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Bair v. South Carolina Department of Public Safety

United States District Court, D. South Carolina, Columbia Division

February 6, 2018

Jason S. Bair, Plaintiff,
South Carolina Department of Public Safety, Defendant.



         Through this action, Plaintiff Jason S. Bair (“Plaintiff”) seeks recovery from his former employer, South Carolina Department of Public Safety (“DPS”), for alleged employment discrimination based on his race, pursuant to 42 U.S.C. § 2000e, et seq.. ECF. No. 1-1. He also asserts a state law claim for defamation. Id. The matter is before the court on Defendants' Motion for Summary Judgment, filed July 21, 2017. ECF No. 16. Plaintiff filed his response in opposition on September 8, 2017, after being granted extensions. ECF No. 24. Defendants filed a reply on September 15, 2017. ECF No. 25.

         In accordance with 28 U.S.C. § 636(b) and Local Civil Rule 73.02 (B)(2)(g), D.S.C., this matter was referred to United States Magistrate Judge Thomas E. Rogers, III for pre-trial proceedings and a Report and Recommendation (“Report”). On December 21, 2017, the Magistrate Judge issued a Report recommending that Defendant's motion for summary judgment be granted as to the federal claim, and the state claim be remanded to state court. ECF No. 27. The Magistrate Judge advised the parties of the procedures and requirements for filing objections to the Report and the serious consequences if they failed to do so. DPS filed its objections on January 3, 2018. ECF No. 28. Plaintiff filed his objections on January 4, 2018. ECF No. 29. DPS filed a reply on January 17, 2018. ECF No. 30. This matter is now ripe for resolution.

         I. Standard

         The Magistrate Judge makes only a recommendation to this court. The recommendation has no presumptive weight, and the responsibility to make a final determination remains with the court. Mathews v. Weber, 423 U.S. 261 (1976). The court is charged with making a de novo determination of those portions of the Report to which specific objection is made, and the court may accept, reject, or modify, in whole or in part, the recommendation of the Magistrate Judge, or recommit the matter to the Magistrate Judge with instructions. 28 U.S.C. § 636(b)(1). The court reviews only for clear error in the absence of an objection. See Diamond v. Colonial Life & Accident Ins. Co., 416 F.3d 310, 315 (4th Cir. 2005) (stating that “in the absence of a timely filed objection, a district court need not conduct a de novo review, but instead must ‘only satisfy itself that there is no clear error on the face of the record in order to accept the recommendation.'”) (quoting Fed.R.Civ.P. 72 advisory committee's note).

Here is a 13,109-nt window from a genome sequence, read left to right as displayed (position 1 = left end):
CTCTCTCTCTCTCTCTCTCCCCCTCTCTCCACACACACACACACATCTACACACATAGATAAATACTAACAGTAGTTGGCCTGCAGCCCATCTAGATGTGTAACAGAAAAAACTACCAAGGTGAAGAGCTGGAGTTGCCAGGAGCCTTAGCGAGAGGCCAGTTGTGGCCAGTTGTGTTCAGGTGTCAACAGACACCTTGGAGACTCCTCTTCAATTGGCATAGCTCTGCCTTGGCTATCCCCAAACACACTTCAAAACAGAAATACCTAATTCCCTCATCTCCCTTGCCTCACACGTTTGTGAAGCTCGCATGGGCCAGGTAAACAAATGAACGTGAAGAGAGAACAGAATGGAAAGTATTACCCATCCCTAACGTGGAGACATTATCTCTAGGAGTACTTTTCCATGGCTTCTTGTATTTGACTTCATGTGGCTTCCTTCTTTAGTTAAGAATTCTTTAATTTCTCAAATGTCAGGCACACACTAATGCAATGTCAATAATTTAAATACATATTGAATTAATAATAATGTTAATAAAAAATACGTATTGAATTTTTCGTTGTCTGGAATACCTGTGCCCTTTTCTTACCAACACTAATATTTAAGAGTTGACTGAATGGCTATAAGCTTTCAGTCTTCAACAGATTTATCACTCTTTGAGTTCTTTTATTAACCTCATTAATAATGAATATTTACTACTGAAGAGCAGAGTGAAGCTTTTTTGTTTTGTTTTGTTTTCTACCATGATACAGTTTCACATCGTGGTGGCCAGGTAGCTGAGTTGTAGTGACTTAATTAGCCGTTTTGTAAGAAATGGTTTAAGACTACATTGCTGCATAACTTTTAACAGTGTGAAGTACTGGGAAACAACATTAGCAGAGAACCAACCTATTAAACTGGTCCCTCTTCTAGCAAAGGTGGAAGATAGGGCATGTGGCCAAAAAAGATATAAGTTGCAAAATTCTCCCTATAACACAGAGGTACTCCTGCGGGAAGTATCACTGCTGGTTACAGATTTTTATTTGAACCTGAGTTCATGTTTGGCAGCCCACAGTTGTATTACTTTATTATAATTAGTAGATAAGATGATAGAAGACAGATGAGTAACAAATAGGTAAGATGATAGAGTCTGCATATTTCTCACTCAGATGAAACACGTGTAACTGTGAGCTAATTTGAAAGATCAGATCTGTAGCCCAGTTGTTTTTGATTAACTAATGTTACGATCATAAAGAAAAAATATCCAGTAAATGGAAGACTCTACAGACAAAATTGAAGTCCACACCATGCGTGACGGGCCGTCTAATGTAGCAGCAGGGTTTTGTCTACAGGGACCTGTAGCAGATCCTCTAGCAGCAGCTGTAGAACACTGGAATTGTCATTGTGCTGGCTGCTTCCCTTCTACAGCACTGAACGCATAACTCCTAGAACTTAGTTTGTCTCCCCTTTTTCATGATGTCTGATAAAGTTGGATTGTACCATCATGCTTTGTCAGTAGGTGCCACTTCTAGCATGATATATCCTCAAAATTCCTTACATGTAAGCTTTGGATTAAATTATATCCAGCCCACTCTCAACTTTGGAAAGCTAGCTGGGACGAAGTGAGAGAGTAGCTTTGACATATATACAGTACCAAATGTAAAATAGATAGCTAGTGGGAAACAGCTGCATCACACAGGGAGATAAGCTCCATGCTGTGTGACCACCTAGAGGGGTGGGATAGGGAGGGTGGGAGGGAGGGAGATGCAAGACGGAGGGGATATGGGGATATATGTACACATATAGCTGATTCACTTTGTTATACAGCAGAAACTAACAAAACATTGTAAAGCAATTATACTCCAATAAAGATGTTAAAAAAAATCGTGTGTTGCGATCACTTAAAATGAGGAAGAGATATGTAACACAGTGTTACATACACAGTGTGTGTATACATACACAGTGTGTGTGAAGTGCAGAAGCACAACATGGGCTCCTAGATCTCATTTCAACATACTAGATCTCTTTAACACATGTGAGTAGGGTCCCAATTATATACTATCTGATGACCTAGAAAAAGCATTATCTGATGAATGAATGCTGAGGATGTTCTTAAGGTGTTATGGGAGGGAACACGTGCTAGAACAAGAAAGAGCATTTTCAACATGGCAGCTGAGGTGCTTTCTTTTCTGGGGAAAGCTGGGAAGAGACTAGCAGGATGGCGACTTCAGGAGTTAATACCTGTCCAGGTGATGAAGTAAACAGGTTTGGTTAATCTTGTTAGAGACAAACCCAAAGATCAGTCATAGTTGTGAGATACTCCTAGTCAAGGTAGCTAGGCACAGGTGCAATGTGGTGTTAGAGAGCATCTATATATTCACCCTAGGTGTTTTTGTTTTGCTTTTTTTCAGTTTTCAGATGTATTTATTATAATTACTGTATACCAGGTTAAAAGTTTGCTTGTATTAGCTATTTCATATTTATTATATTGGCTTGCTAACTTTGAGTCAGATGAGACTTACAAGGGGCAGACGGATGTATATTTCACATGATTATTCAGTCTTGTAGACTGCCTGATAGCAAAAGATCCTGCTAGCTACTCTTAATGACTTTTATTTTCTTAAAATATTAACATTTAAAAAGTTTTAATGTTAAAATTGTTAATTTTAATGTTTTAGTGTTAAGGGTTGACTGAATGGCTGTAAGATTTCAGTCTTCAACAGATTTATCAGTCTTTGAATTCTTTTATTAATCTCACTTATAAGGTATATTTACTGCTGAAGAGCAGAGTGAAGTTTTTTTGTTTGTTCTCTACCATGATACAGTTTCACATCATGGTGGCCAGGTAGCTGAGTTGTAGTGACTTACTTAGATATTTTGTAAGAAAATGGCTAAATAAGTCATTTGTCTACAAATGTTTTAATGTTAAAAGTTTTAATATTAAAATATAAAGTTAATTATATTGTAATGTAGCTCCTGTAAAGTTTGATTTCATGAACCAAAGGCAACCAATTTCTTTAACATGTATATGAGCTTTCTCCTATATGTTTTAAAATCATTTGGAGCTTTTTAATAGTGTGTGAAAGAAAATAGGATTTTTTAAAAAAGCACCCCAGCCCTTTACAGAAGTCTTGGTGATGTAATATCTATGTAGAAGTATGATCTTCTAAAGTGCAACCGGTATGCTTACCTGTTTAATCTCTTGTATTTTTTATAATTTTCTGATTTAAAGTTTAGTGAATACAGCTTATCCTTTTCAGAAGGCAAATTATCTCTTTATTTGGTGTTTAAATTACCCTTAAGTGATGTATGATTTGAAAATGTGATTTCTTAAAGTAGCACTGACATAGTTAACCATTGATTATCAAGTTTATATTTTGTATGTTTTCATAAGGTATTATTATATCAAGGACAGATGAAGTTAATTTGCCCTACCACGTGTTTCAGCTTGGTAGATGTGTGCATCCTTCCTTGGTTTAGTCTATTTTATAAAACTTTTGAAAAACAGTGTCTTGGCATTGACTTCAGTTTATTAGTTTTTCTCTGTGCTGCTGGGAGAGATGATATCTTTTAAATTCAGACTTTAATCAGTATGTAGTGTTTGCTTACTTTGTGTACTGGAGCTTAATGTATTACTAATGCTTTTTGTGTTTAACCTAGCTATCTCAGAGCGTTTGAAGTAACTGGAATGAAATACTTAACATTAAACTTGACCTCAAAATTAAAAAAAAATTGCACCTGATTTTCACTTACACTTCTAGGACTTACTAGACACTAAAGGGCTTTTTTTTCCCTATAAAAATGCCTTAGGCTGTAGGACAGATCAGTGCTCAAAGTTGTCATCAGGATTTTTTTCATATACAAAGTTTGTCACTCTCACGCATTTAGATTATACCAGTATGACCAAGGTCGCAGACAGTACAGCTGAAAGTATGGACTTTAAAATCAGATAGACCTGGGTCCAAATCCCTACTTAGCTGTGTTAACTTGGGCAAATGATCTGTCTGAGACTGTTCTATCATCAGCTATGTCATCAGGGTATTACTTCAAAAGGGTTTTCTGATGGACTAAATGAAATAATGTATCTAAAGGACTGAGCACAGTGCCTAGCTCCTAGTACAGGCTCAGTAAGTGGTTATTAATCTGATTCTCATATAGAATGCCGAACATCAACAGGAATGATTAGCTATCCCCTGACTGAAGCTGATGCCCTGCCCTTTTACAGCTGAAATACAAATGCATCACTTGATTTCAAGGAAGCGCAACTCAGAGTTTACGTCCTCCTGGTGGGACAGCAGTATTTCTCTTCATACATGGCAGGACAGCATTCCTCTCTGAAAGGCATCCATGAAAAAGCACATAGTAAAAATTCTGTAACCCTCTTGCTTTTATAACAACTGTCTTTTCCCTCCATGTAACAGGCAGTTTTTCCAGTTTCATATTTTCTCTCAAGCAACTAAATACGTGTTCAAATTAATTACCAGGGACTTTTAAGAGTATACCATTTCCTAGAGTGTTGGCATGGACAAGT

Summary Judgment is appropriate “if the movant shows that there is no genuine dispute as to any material fact and the movant is entitled to judgment as a matter of law.” Fed.R.Civ.P. 56(a). On a motion for summary judgment, the district court must “view the evidence in the light most favorable to the nonmoving party.” Jacobs v. N.C. Admin. Office of the Courts, 780 F.3d 562, 568 (4th Cir. 2015) (citing Tolan v. Cotton, 134 S.Ct. 1861, 1868 (2014) (per curiam)). “Summary Judgment cannot be granted merely because the court believes that the movant will prevail if the action is tried on the merits.” Id. Therefore, the court cannot weigh the evidence or make credibility determinations. Id. at 569. The district court may not “credit[] the evidence of the party seeking summary judgment and fail[] properly to acknowledge key evidence offered by the party opposing that motion.” Id. at 570. However, a party “cannot create a genuine issue of material fact through mere speculation or the building of one inference upon another.” Beale v. Hardy, 769 F.2d 213, 214 (4th Cir. 1985). Therefore, “[m]ere unsupported speculation . . . is not enough to defeat a summary judgment motion.” Ennis v. National Ass'n of Bus. & Educ. Radio, Inc., 53 F.3d 55, 62 (4th Cir. 1995).